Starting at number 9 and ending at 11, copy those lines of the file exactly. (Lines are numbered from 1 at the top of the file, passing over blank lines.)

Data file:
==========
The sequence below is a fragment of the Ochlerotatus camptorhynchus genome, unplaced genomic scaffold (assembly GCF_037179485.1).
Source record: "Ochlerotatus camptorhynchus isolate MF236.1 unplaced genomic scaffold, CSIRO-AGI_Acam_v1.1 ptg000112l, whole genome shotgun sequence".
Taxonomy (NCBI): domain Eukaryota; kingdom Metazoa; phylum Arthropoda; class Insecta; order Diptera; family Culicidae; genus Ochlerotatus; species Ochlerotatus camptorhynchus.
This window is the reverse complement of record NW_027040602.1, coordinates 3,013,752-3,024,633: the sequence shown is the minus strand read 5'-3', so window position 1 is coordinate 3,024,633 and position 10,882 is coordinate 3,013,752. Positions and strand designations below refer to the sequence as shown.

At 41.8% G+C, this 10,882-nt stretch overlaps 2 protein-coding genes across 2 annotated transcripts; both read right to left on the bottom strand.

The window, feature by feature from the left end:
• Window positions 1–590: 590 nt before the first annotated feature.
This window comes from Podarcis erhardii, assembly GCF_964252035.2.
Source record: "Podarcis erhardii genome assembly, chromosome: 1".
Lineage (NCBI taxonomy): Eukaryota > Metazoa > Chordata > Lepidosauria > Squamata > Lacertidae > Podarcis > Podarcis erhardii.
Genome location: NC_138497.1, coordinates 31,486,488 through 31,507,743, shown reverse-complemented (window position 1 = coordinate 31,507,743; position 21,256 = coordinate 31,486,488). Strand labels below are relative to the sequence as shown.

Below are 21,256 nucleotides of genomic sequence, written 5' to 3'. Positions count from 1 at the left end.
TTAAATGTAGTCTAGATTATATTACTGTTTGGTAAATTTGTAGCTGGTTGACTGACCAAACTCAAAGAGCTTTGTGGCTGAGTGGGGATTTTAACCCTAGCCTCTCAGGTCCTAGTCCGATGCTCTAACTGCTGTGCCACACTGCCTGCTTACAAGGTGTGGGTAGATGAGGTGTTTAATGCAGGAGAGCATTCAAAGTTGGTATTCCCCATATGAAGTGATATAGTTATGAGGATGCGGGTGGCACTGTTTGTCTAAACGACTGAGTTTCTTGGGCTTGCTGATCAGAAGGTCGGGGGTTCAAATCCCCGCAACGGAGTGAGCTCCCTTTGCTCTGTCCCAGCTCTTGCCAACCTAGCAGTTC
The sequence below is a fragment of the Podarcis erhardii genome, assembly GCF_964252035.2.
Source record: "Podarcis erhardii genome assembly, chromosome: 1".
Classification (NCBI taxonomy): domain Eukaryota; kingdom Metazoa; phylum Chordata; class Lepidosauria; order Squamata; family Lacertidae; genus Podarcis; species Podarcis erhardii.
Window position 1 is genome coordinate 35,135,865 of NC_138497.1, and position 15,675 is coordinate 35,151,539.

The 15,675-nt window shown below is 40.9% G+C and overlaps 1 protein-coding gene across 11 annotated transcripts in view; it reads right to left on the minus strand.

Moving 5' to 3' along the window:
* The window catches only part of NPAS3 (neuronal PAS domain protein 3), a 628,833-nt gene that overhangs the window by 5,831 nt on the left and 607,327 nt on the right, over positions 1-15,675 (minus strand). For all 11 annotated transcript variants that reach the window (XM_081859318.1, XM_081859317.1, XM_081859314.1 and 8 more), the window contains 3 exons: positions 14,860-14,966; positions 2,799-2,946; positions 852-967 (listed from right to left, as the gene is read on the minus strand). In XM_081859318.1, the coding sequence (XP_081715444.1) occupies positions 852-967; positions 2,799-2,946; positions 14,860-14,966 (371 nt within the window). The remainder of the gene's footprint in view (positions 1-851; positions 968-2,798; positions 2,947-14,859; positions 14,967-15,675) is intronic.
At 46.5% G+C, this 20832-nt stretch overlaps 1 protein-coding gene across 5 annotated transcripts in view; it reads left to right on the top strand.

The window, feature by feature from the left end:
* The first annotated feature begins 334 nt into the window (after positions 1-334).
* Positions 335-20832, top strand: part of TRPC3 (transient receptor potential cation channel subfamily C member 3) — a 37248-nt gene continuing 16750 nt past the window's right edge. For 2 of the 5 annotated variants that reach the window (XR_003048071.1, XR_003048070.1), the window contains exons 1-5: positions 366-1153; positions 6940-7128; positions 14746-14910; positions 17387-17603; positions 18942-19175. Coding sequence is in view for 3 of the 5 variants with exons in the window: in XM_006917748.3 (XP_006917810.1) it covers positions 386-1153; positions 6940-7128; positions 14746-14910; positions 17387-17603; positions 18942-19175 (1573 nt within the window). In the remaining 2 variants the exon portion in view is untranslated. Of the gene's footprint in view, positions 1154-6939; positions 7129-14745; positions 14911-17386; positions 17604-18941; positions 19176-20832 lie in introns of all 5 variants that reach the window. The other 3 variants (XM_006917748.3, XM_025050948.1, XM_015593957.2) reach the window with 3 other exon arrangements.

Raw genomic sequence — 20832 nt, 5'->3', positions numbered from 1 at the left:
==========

Source record: "Podarcis erhardii genome assembly, chromosome: 1".
Lineage (NCBI taxonomy): Eukaryota > Metazoa > Chordata > Lepidosauria > Squamata > Lacertidae > Podarcis > Podarcis erhardii.
Genome location: NC_138497.1, coordinates 31,486,488 through 31,507,743, shown reverse-complemented (window position 1 = coordinate 31,507,743; position 21,256 = coordinate 31,486,488). Strand labels below are relative to the sequence as shown.